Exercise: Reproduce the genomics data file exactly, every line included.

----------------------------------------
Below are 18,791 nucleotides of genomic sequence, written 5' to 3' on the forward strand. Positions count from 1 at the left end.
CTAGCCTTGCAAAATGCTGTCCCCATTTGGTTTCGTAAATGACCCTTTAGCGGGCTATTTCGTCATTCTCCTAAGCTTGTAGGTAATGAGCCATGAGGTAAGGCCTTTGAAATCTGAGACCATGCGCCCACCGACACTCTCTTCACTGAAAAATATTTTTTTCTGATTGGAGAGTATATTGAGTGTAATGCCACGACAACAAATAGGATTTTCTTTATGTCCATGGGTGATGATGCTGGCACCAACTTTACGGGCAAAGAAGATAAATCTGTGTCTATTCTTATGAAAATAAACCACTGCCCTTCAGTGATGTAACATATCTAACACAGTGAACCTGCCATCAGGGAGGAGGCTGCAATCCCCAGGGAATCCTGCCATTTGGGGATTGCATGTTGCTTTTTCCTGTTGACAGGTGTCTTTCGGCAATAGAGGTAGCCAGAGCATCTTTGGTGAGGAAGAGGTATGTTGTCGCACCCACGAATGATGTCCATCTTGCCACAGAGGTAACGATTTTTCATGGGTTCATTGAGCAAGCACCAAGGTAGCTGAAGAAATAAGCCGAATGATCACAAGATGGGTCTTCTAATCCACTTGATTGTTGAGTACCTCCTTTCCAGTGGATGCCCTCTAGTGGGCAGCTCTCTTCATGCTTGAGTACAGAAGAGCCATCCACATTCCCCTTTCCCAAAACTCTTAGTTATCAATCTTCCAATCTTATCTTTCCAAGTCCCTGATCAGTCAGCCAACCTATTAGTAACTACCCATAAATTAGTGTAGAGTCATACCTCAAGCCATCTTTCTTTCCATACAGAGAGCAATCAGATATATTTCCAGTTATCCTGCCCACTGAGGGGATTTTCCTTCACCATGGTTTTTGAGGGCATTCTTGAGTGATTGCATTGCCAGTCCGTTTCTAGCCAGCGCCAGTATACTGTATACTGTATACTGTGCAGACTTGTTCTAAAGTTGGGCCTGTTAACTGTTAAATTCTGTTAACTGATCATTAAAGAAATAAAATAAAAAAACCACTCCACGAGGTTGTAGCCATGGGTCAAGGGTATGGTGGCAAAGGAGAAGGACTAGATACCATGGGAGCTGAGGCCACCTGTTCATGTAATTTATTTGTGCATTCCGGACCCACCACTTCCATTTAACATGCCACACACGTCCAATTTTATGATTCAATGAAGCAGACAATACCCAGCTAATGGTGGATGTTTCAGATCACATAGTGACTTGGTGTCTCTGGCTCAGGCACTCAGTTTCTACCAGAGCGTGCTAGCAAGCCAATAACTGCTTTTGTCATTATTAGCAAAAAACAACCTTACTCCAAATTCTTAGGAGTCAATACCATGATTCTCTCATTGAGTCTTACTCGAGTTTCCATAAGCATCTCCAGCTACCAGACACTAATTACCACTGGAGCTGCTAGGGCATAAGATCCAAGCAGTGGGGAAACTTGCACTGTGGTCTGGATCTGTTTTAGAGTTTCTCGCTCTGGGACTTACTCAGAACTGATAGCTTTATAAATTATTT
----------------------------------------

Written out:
Below are 18,791 nucleotides of genomic sequence, written 5' to 3' on the forward strand. Positions count from 1 at the left end.
CTAGCCTTGCAAAATGCTGTCCCCATTTGGTTTCGTAAATGACCCTTTAGCGGGCTATTTCGTCATTCTCCTAAGCTTGTAGGTAATGAGCCATGAGGTAAGGCCTTTGAAATCTGAGACCATGCGCCCACCGACACTCTCTTCACTGAAAAATATTTTTTTCTGATTGGAGAGTATATTGAGTGTAATGCCACGACAACAAATAGGATTTTCTTTATGTCCATGGGTGATGATGCTGGCACCAACTTTACGGGCAAAGAAGATAAATCTGTGTCTATTCTTATGAAAATAAACCACTGCCCTTCAGTGATGTAACATATCTAACACAGTGAACCTGCCATCAGGGAGGAGGCTGCAATCCCCAGGGAATCCTGCCATTTGGGGATTGCATGTTGCTTTTTCCTGTTGACAGGTGTCTTTCGGCAATAGAGGTAGCCAGAGCATCTTTGGTGAGGAAGAGGTATGTTGTCGCACCCACGAATGATGTCCATCTTGCCACAGAGGTAACGATTTTTCATGGGTTCATTGAGCAAGCACCAAGGTAGCTGAAGAAATAAGCCGAATGATCACAAGATGGGTCTTCTAATCCACTTGATTGTTGAGTACCTCCTTTCCAGTGGATGCCCTCTAGTGGGCAGCTCTCTTCATGCTTGAGTACAGAAGAGCCATCCACATTCCCCTTTCCCAAAACTCTTAGTTATCAATCTTCCAATCTTATCTTTCCAAGTCCCTGATCAGTCAGCCAACCTATTAGTAACTACCCATAAATTAGTGTAGAGTCATACCTCAAGCCATCTTTCTTTCCATACAGAGAGCAATCAGATATATTTCCAGTTATCCTGCCCACTGAGGGGATTTTCCTTCACCATGGTTTTTGAGGGCATTCTTGAGTGATTGCATTGCCAGTCCGTTTCTAGCCAGCGCCAGTATACTGTATACTGTATACTGTGCAGACTTGTTCTAAAGTTGGGCCTGTTAACTGTTAAATTCTGTTAACTGATCATTAAAGAAATAAAATAAAAAAACCACTCCACGAGGTTGTAGCCATGGGTCAAGGGTATGGTGGCAAAGGAGAAGGACTAGATACCATGGGAGCTGAGGCCACCTGTTCATGTAATTTATTTGTGCATTCCGGACCCACCACTTCCATTTAACATGCCACACACGTCCAATTTTATGATTCAATGAAGCAGACAATACCCAGCTAATGGTGGATGTTTCAGATCACATAGTGACTTGGTGTCTCTGGCTCAGGCACTCAGTTTCTACCAGAGCGTGCTAGCAAGCCAATAACTGCTTTTGTCATTATTAGCAAAAAACAACCTTACTCCAAATTCTTAGGAGTCAATACCATGATTCTCTCATTGAGTCTTACTCGAGTTTCCATAAGCATCTCCAGCTACCAGACACTAATTACCACTGGAGCTGCTAGGGCATAAGATCCAAGCAGTGGGGAAACTTGCACTGTGGTCTGGATCTGTTTTAGAGTTTCTCGCTCTGGGACTTACTCAGAACTGATAGCTTTATAAATTATTT